Wisconsin Labor Can Lead the 21st Century New Deal

Written by Jake Castanza

The American Rescue Plan put in motion by the White House is the first good news we have put in front of American households and American workers in over 50 years – and it is a crowning success of organized labor unions, with Wisconsin as an important and deserving player in crucial negotiations.

We truly feel that this is a turning point for the people of Wisconsin, and a golden opportunity to turn the tide in favor of our hard-working state to lead in this 21st Century New Deal.

“We’ve held America together” over the last year during the travails of the pandemic, as AFL-President Richard Trumpka likes to say. “The American Rescue Plan is relief for working people, not another bailout for big banks on Wall Street.”

America, and Wisconsin, needs bold action and increased investment, which is why a large part of the federal government’s proposed $3 trillion investment will be tied to construction-related spending on infrastructure and have a significant impact on Wisconsin. This is prime time for us to act.

This is a golden opportunity to make the most of the Labor Movement’s current prominence. The Wisconsin Building Trades Council applauds the U.S. Senate (and Senator Tammy Baldwin for her support) for confirming Marty Walsh as President Biden’s Secretary of Labor. As a fellow second-generation member of the Laborers’ Union, Marty Walsh understands the struggles facing Wisconsin’s working families.

As the son of a former Laborer and union Business Manager, I completely relate. I grew up steeped in the traditions of labor unions and the positive impact they can have on members’ lives and society—from ensuring good wages, health insurance, and the security of tomorrow, to a social bond that holds labor communities together.

Labor finally has a seat at the table again, in rebuilding America post COVID19 as part of this 21st Century New Deal, as many call this period of hope for the American future. We haven’t felt this emboldened since the first New Deal and the beginnings of America’s greatest economic period, stemming from the post-war rise in unionism, the passage of the GI Bill, a housing program, and other progressive actions that led to a doubling of the median family income in only 30 years and creating a middle class that included nearly 60 percent of Americans by the late 1970s.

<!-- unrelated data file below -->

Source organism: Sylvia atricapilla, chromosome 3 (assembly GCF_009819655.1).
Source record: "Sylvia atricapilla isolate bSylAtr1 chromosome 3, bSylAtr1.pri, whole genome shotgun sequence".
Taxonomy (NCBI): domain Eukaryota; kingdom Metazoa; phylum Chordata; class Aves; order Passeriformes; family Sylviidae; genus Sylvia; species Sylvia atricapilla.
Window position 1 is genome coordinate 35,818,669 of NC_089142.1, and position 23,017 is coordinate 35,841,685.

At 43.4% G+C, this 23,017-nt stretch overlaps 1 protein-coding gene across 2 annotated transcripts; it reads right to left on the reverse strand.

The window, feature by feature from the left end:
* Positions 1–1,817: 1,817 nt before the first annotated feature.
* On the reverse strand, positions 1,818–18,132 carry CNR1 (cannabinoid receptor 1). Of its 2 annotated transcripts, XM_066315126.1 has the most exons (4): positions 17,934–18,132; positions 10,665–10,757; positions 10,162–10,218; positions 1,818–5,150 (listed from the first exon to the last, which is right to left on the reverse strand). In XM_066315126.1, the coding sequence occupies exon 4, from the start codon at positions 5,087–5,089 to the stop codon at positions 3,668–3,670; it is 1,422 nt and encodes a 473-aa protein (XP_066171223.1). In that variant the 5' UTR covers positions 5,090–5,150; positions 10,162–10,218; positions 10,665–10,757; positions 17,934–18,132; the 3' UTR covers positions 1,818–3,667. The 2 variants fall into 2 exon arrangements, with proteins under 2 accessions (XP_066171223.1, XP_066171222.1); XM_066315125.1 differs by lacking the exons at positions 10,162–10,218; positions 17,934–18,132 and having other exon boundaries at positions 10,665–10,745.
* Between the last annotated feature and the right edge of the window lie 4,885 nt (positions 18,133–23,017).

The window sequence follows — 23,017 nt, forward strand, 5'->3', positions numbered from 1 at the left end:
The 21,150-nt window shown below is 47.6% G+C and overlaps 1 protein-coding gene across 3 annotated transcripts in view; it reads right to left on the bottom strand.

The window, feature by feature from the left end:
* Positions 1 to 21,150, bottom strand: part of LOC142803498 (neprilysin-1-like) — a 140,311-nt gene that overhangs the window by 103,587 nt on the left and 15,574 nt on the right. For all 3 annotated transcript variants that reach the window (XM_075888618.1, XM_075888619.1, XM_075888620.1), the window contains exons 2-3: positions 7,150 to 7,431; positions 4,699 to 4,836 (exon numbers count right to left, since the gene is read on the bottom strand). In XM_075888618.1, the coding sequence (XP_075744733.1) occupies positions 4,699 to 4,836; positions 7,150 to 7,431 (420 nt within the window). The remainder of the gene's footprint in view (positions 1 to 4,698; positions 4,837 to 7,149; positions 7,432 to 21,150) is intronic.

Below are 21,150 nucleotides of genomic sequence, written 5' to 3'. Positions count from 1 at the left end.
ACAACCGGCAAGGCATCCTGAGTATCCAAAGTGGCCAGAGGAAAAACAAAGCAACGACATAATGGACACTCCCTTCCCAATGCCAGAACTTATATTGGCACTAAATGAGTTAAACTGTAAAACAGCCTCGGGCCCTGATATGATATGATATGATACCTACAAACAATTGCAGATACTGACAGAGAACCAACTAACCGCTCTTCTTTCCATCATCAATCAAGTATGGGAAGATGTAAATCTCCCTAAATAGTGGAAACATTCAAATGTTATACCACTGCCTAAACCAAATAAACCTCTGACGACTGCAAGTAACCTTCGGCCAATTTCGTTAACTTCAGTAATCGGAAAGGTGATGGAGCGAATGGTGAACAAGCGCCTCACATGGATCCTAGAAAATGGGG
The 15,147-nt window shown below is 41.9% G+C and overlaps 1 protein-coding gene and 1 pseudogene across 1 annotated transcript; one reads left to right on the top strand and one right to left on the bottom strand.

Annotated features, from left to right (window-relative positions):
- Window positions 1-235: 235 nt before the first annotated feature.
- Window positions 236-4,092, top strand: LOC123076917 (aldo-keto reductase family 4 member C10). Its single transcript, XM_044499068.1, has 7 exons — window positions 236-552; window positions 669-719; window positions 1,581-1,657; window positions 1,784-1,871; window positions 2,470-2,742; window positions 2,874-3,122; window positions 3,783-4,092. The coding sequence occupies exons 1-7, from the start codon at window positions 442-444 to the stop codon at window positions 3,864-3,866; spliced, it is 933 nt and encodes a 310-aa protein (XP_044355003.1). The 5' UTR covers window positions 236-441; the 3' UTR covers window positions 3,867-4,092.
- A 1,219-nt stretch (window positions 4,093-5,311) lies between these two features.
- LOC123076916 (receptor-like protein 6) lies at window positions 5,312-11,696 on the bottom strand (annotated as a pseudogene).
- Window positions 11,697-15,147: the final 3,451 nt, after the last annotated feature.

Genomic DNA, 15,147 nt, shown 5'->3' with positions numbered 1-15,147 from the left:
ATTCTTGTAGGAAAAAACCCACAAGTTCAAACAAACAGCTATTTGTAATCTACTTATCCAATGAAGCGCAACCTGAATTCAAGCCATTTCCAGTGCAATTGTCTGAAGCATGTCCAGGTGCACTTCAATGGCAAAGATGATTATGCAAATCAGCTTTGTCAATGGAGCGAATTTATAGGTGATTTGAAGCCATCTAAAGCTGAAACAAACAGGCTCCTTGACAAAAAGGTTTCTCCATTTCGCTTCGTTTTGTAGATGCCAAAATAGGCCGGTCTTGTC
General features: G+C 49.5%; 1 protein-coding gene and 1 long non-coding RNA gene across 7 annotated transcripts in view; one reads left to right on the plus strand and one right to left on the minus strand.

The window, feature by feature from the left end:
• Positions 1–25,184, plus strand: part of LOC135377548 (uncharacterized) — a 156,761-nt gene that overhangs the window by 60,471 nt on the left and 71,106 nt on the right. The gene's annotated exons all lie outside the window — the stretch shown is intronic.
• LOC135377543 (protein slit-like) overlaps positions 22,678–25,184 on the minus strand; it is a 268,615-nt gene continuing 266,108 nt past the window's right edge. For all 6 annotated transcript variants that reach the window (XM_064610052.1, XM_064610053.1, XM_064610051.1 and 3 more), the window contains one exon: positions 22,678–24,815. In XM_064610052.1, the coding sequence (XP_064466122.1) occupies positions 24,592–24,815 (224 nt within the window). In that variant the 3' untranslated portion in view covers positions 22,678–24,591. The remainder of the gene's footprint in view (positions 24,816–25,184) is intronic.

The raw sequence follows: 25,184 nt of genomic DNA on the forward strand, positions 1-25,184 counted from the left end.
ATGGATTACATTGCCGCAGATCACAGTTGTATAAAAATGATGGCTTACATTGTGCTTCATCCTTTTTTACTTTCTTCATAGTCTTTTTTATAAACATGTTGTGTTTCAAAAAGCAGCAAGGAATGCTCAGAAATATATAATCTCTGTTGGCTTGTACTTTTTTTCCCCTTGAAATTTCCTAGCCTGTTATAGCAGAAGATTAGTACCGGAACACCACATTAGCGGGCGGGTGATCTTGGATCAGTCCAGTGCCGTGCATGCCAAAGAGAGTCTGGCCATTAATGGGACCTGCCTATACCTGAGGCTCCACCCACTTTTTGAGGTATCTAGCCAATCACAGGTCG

Wisconsin has deep roots in devising and implementing New Deal policies. Wisconsin was the first state to implement the federal unemployment law. Our economists and labor-friendly politicians helped shape progressive legislation, including Social Security and social justice laws that protected the welfare of Americans.

It is estimated that by the time the program ended in 1942, the Civilian Conservations Corps in Wisconsin employed 92,000 men (75,000 of whom were from Wisconsin) and paid out about $16.5 million to enrollees’ dependents.

With Labor now at the table, middle-class and working-poor Americans shall no longer be forgotten. Wisconsin can once again be a leader in the 21st Century Labor Movement.

History has shown us that Wisconsin’s building trades bring the experience and organization needed to strengthen and expand America’s middle class. The Wisconsin Building Trade Council serves as the unifying voice for 15 member unions and more than 40,000 union workers across the state.

On a daily basis we’re working to advocate for worker benefits and compensation with business leaders and through legislative priorities and activities and secure federal funding to train the next generation of Wisconsin’s workforce that will be on the front lines of this investment – rebuilding our state.

Our efforts to advocate for fair pay and worker protections have had a hand in raising wages and raising standards for all workers, not just our members. The Wisconsin Building Trade Council was also influential in making sure construction workers not only were able to return to work during the pandemic but to also make sure that Wisconsin’s workers had the necessary safety and equipment needed to protect them from the further spread of COVID-19.

We are the voice of Wisconsin men and women who work in the construction trades – cultivating long-term relationships to spur economic opportunities and security for our Wisconsin communities. Our goals are big, but we are committed to excellence in everything we do. And we’re just getting started.

Jake Castanza is Executive Director of newly relaunched Wisconsin Building Trades Council

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